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Conan 'Suppy' Liu Discusses StarCraft II: Legacy Of The Void

One of the top American StarCraft II players explains what’s up with eSports in this exclusive interview.

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Conan "Suppy" Liu plays StarCraft II competitively for Evil Geniuses. The American Zerg player recently competed in the StarCraft II World Championship Series Finals at BlizzCon 2013. The former University of California Berkeley student, who’s also known as Superiorwolf, talks about the growing popularity of eSports in this exclusive interview.

What are your thoughts on the new StarCraft expansion Legacy of the Void?

I think Heart of the Swarm has been a really good expansion for StarCraft II.  I think the game has been a lot more dynamic and fun to watch with Heart of the Swarm and it’s always changing.  Wings of Liberty was starting to get stale towards the end of it, so it was a pretty good expansion for Blizzard.  With Legacy of the Void, we don’t know too many details about it, but I’m really hoping that when it’s released, it’s really going to reinvigorate the scene and get more people back into StarCraft.

What impact do you think it will have on eSports?  Do you think it will be as big as Heart of the Swarm?

I think Legacy of the Void has the potential to get a lot of people back into eSports and to StarCraft, if done correctly.  I think Blizzard will have to make a lot of big changes, work on the social aspect of the game and make it not so lonely and isolated. I think a lot of people -- if there are big changes -- will come back and start playing again.

What role do you feel League of Legends selling out the Staples Center has had in legitimizing eSports?

I think the Staples Center selling out in an hour for the League of Legends Worlds is yet another example of eSports growing every single year.  The International for Dota 2 was also huge, and I think esports events are just growing every single year.

What impact do you feel the US government giving League of Legends gamers visas just like real athletes has had on pro gaming?

The visa application that gamers can have now just really legitimizes eSports as an actual competition. It’s not athletic physically, but it’s still a competition that’s just the same as any other sports competition.

What advice would you give to someone interested in eSports?

What advice I’d give to other StarCraft gamers is just train as hard as you can. To become a pro gamer today I think it really just takes passion.  You’ve got to really love the game you’re playing and you’ve got to be willing to sacrifice things like going out with friends to train and practice and learn more about the game.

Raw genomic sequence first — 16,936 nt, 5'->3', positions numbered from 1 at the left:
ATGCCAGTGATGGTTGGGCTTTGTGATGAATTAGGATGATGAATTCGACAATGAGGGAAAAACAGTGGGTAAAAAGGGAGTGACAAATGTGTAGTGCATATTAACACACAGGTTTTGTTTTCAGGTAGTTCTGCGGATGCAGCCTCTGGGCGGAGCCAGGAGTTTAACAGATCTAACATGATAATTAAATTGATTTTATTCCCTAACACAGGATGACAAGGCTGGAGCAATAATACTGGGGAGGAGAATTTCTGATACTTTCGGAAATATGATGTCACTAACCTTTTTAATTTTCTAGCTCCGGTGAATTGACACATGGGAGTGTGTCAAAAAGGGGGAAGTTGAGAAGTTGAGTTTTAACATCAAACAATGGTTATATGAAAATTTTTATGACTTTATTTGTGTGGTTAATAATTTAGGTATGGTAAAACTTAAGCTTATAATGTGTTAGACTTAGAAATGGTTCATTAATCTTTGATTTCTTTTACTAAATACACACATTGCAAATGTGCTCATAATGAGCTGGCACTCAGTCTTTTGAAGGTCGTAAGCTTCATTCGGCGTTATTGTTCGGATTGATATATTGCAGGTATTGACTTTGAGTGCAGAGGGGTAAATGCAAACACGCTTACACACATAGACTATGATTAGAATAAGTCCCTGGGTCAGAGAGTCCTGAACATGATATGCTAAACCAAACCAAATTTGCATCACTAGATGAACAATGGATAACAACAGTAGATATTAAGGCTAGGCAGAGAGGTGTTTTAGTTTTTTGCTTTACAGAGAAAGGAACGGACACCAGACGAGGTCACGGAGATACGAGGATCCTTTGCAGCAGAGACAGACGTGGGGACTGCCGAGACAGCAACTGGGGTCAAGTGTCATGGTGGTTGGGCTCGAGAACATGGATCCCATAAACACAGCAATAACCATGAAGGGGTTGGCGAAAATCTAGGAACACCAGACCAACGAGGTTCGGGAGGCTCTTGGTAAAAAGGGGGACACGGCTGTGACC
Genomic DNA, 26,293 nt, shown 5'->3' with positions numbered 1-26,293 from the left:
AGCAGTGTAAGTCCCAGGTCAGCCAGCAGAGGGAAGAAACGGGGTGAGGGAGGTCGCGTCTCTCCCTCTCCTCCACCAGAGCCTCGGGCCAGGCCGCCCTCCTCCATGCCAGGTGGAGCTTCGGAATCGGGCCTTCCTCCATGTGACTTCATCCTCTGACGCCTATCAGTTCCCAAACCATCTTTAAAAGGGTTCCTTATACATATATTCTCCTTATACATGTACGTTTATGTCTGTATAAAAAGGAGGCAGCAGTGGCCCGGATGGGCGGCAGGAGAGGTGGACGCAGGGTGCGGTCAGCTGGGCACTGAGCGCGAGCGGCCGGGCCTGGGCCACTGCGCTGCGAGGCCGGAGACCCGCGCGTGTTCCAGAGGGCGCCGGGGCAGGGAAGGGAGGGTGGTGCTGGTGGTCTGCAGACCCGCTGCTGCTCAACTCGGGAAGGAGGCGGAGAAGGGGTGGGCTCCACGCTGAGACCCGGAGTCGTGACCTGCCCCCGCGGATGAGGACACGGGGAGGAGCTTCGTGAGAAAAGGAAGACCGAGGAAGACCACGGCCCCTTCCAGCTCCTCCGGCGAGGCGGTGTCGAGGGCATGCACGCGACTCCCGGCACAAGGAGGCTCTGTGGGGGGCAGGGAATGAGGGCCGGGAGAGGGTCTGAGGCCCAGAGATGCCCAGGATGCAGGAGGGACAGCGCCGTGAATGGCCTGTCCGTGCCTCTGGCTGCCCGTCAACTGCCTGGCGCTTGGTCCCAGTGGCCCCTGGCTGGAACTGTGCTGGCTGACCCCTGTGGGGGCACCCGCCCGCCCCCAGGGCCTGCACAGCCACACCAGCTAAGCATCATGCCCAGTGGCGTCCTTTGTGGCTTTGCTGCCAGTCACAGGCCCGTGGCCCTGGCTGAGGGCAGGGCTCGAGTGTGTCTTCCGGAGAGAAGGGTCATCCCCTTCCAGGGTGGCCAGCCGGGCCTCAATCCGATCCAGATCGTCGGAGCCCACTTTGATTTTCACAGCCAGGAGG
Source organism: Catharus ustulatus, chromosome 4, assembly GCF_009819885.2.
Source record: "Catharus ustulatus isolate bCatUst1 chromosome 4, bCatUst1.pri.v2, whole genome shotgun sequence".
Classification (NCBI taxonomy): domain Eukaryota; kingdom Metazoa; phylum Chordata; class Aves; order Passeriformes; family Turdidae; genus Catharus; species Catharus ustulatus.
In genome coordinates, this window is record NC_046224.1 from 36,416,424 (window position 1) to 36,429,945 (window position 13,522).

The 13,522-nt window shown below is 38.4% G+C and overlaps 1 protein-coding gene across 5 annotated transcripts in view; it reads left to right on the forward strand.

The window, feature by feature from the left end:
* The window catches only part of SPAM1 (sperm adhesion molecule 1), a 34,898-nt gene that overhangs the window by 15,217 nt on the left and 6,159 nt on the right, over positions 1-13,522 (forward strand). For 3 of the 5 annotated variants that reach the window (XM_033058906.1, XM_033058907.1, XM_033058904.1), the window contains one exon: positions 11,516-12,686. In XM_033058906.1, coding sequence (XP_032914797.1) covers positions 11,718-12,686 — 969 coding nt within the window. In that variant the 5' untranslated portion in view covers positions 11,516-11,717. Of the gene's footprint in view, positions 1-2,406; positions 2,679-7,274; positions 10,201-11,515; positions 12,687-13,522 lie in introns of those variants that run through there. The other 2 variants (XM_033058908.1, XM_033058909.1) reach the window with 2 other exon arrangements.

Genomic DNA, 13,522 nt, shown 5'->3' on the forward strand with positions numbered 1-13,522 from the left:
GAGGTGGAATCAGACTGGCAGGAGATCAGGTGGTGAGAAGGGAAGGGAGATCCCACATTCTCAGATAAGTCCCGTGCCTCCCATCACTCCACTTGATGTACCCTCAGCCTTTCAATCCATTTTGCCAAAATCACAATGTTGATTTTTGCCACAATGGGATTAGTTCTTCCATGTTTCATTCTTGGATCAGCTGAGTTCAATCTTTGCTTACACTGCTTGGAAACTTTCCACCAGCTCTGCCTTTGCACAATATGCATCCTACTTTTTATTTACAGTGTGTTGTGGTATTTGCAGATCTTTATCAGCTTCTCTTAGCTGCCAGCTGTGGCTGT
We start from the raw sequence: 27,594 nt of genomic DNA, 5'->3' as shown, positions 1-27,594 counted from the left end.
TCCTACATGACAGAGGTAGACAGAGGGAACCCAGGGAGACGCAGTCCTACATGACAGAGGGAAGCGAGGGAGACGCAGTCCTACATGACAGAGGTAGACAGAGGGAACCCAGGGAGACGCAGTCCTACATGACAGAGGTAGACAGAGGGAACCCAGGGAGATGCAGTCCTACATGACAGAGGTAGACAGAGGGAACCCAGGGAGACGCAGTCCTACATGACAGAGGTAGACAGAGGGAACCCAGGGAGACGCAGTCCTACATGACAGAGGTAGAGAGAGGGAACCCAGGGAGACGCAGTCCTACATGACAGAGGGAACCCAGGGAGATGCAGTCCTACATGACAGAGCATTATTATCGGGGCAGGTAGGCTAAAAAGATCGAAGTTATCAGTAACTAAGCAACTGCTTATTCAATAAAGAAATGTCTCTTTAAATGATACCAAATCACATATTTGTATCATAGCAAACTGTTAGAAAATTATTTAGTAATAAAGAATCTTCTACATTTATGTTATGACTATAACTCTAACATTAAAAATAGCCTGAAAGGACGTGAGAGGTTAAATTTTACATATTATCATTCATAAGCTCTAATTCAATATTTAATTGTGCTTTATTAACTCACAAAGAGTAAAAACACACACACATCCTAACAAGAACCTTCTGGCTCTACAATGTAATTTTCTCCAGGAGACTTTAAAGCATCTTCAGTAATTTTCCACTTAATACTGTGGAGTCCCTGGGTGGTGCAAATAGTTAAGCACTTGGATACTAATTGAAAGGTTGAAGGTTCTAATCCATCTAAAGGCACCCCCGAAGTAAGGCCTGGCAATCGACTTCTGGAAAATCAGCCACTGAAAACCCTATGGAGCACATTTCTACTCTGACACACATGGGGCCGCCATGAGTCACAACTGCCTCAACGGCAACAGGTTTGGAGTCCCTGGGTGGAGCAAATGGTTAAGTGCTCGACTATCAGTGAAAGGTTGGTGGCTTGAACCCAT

What’s the biggest misconception about pro gamers?

The biggest misconception about gamers is that we’re just basement dwelling nerds that are drinking Mountain Dew and eating chips all day, yeah Doritos.  I think that was the stereotype of old, but it’s really been changing ever since then…especially as it become more and more popular. We’re just normal, competitive people and we want to do well in whatever game we’re playing.

What similarities do you see between cyber athletes and real athletes?

The similarities between cyber athletes and regular athletes is that we both train a lot. We fight and compete in tournaments all around the world.  We have fans that we sign autographs for.  I think it is very similar. We’re sponsored and we have to do promotions for our sponsors.  It’s definitely very similar to the regular athlete.

What drives you to become better?

I think one thing that pro gamers have that drives them to be better and motivates them to be better is the ladder system and the ranking up system. I don’t think traditional athletes really have that. They just go to tournaments and competitions and see how well they do, but we consistently have some sort of feedback that’s telling us we’re not doing well in this area or we’re not doing well against this race. You ought to improve in these areas of your game. 

Originally Published Nov. 27th 2013

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John Gaudiosi has been covering the video game business for over 20 years for outlets like The Washington Post, Reuters, Fortune, AOL and CNN.... more »

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